Old Whitgiftians had a well-deserved victory against Beddington after a most interesting match at Beddington Park. Set to get 241 runs for the decision, Old Whitgiftians got the runs with a minute to spare. Beddington getting their runs from 48.3 overs and the Old Whitgiftians from 53 overs, in a game noteworthy for quick runs and Beddington’s sporting declaration. Beddington began their innings with a century partnership between M Murray and R Bowles with R Johnson and J Robertson carrying on the good work enabling Beddington to declare at 240 runs for 3 wickets. Old Whitgiftians batting was completely dominated by the great innings of David Straw hitting 125 runs before being dismissed, M Clarke ably assisted Straw with 58 runs. After Straw and Clarke left Old Whit’s lost considerable ground but Stanley Subba Row managed the winning hit just before stumps were drawn.

Beddington’s match with Finchley ended with a draw when they met at Beddington park on Sunday. Highest score of the match going to M Reeves who scored 60 runs in a stand 97 runs with a young Lex Wills 44 runs in a final total of 24I for 7 wickets, Finchley with Ian Bedford replied with 231 runs for 9 wickets. Two Beddington players A Brown and N parks assisted Surrey in the Minor Counties game against Norfolk in August with Surrey winning by 4 wickets. A Brown made 121 not out in the first innings and 37 runs in the second innings. N Parks, who did not bat in the first innings, hit 65 runs in the second innings.

With the assistance of Jack Gass as chairman, Bill Savoury as secretary, Ted Luff as treasurer and members involved in running the club at this time, including our hard working tea ladies and tireless bar staff, added to the club’s continuing success. This year club cricket was at its best when Beddington defeated the Musketeers, with 3 wickets to spare.

1956

1956 Heralded the arrival of music at the pavilion when the Cozens arrived at Beddington. Leslie who had played piano in his own band, as a young man in Worthing, later played with the BBC Light Orchestra and for an easier life, had taken a job as a wages clerk in Beddington, living in Wandle Court, the old residence of Henry Tritton the Banker, now converted into flats. The old gas lit pavilion with changing rooms at one end, a small kitchen and loo in the back, and a bar overlooking the front cricket field, must have been heaven in 1931 when compared to the lesser thatched pavilion of 1873 with no water or sanitation as described by Gilly Reay. Now it was the music of Gilbert and Sullivan, Gershwin, Cole Porter, Fats Waller, and songs from the shows, that mingled with the Sound of Music, or Bless Your Beautiful Hide, on your return to the club after an away game or a meal of Spaghetti Bolognaise with “Buffalo” Bridger at the “Criterion” Restaurant, South Croydon, Leslie Cozens who had joined as a piano playing, (non-playing member), could be described as one of Beddington’s best social assets during this period, creating what was for many at the time the sound of cricket.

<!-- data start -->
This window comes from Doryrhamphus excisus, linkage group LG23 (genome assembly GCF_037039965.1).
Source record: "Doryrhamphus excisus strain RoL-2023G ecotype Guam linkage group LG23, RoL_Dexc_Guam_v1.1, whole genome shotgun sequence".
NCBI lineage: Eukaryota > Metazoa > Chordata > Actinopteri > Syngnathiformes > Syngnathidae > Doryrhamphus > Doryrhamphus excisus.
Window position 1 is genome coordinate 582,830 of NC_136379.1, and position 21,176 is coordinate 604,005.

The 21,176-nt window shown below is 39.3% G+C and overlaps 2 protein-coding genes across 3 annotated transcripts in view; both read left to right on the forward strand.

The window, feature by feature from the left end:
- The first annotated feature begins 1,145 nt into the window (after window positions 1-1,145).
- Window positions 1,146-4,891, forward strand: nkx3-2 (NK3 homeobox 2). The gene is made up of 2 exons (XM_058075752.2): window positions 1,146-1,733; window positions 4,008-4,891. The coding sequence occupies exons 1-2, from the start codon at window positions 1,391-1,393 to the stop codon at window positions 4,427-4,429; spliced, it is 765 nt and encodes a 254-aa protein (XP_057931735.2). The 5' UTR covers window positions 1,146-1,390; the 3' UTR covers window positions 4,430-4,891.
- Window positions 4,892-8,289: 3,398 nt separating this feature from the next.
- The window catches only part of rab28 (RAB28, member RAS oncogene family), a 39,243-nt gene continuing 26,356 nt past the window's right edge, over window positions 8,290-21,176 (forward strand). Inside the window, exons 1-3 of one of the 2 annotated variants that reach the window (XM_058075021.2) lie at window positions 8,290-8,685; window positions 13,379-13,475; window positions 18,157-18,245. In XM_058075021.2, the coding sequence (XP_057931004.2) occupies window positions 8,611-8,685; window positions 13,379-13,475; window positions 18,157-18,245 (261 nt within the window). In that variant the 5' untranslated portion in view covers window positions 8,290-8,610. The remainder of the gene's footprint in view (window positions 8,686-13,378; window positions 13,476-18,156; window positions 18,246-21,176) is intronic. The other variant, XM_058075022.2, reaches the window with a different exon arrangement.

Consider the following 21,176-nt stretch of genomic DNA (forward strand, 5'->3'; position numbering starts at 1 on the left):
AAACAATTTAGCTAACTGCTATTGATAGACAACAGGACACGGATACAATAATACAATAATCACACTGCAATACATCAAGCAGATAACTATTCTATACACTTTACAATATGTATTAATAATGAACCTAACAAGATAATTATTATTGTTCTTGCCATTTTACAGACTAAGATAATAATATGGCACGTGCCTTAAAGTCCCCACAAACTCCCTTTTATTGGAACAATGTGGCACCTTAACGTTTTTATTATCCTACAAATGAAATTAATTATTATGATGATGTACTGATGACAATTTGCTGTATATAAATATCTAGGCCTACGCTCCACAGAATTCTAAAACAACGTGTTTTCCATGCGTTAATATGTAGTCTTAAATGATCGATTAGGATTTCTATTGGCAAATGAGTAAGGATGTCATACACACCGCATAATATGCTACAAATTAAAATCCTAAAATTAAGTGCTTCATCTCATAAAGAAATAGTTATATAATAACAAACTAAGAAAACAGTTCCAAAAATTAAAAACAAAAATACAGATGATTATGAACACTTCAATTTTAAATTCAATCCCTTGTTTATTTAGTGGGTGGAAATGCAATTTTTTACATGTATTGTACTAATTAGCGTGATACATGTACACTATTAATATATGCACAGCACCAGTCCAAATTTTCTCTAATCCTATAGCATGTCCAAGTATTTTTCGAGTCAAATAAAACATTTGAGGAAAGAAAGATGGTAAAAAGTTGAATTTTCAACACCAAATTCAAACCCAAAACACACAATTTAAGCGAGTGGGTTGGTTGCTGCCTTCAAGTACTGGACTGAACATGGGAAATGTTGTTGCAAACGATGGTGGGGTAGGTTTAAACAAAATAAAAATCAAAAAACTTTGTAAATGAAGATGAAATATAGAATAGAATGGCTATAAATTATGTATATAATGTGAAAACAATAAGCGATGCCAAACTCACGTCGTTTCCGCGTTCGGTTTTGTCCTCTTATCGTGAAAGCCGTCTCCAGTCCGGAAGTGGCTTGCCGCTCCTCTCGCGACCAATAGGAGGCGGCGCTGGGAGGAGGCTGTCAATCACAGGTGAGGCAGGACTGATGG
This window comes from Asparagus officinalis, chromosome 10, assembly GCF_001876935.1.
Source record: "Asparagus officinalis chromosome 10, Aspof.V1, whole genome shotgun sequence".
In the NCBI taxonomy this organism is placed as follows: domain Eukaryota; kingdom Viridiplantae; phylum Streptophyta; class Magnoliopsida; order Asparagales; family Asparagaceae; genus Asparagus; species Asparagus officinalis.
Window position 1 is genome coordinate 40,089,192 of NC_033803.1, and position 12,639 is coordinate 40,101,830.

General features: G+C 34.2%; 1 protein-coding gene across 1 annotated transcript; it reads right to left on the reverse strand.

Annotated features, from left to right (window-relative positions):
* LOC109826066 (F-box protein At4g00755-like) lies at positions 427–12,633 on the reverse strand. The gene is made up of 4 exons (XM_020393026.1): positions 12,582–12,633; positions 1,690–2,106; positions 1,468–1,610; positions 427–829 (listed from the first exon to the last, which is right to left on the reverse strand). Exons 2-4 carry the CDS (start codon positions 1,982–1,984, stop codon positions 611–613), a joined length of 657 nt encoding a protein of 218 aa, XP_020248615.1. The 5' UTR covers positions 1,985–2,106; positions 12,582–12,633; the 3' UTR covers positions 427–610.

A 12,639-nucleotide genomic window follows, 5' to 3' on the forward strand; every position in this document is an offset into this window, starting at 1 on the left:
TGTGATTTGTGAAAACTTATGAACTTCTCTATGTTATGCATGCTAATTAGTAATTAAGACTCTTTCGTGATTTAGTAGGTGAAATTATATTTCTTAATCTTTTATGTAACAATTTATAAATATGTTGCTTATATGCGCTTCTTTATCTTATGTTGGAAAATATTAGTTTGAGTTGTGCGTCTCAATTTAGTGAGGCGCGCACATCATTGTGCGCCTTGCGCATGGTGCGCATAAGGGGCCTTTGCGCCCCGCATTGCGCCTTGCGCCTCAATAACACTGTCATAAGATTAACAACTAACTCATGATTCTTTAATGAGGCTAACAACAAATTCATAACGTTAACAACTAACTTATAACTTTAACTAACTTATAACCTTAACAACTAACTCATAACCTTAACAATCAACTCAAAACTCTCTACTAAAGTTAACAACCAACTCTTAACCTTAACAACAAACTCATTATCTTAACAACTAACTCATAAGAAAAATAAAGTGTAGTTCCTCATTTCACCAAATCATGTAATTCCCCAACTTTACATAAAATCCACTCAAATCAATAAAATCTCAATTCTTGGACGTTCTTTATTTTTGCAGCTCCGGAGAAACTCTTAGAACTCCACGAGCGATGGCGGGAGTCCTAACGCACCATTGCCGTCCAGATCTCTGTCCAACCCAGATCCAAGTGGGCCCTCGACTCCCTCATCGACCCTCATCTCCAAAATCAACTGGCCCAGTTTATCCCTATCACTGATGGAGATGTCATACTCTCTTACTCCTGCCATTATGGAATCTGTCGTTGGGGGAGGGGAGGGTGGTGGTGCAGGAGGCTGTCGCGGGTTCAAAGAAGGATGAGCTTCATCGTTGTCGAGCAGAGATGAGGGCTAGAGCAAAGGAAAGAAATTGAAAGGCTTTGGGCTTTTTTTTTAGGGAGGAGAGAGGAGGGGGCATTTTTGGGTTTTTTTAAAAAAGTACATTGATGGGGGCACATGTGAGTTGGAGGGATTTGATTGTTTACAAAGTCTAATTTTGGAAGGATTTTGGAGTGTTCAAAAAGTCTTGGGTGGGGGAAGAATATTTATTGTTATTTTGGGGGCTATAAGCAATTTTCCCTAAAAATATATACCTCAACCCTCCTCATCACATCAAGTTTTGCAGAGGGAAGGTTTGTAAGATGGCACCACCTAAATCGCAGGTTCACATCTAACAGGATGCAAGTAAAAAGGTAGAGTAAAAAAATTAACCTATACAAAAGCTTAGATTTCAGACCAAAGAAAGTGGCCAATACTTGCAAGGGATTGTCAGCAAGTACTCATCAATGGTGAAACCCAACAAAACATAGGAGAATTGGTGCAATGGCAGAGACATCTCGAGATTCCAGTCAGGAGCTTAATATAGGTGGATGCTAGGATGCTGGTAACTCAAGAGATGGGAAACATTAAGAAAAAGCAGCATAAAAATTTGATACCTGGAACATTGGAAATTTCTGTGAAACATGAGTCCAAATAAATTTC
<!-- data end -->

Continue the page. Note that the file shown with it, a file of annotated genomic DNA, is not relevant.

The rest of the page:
Les cousins
The sound of cricket

With Mike Murray now firmly in charge of the 1st XI the Beddington Club, with Jack Gass as Chairman, Bill Savoury as Treasurer, and an excellent committee of Greenwood, Cooper, De Rosa, Talks, Funnell, Watson, Gale, Dolby, White and Murray were ready to move this historic club forward. The 1956 Cricket Week had been the most successful week in the club’s long history. In six games Beddington had won four, lost one, and drawn one. On the following Sunday, The Tramps were trounced, an opening partnership of 137 made by M Murray 89 and J Robertson 53, set Beddington on their way to victory with R Bowles 37 and M Garner 35 not out continuing the good work so Beddington could declare at 227 for 4. The Tramps looked rather shabby against the spin bowling of R Bowles and R White and were bowled over so to speak for 136 runs. (R Bowles 7 for 56).

In July Beddington had a fine win against Cyphers, a stand of 134 runs for the third wicket by M Murray 86 and R Dolby 48 after losing two wickets for 25 runs. The batting then failed completely against the bowling of John Iberson his final analysis being 6 for 62, against splendid spin bowling and wicket keeping by R White and S Cooper, Cyphers were put out for 132 runs with 20 minutes to spare. Bob White finishing with 7 wickets for 50 runs. Ron Dolby came on to dismiss two stubborn tail-enders for eight runs. On the same day the Cyphers 2nd XI were bowled out for 79 runs, J Slaven 6 for 18 included a hat trick. Beddington at 80 for 1 winning by 9 wickets.

At Finchley on Sunday, Beddington won by one run. Finchley 194, Beddington 195 runs. (N Parks 80 not out). At Beddington, Malden Wanderers were shattered by the bowling of Dave Halfyard taking 7 wickets for 25 runs in 22 overs in his hostile attack. Scores Beddington 254 for 7. Malden Wanderers 98.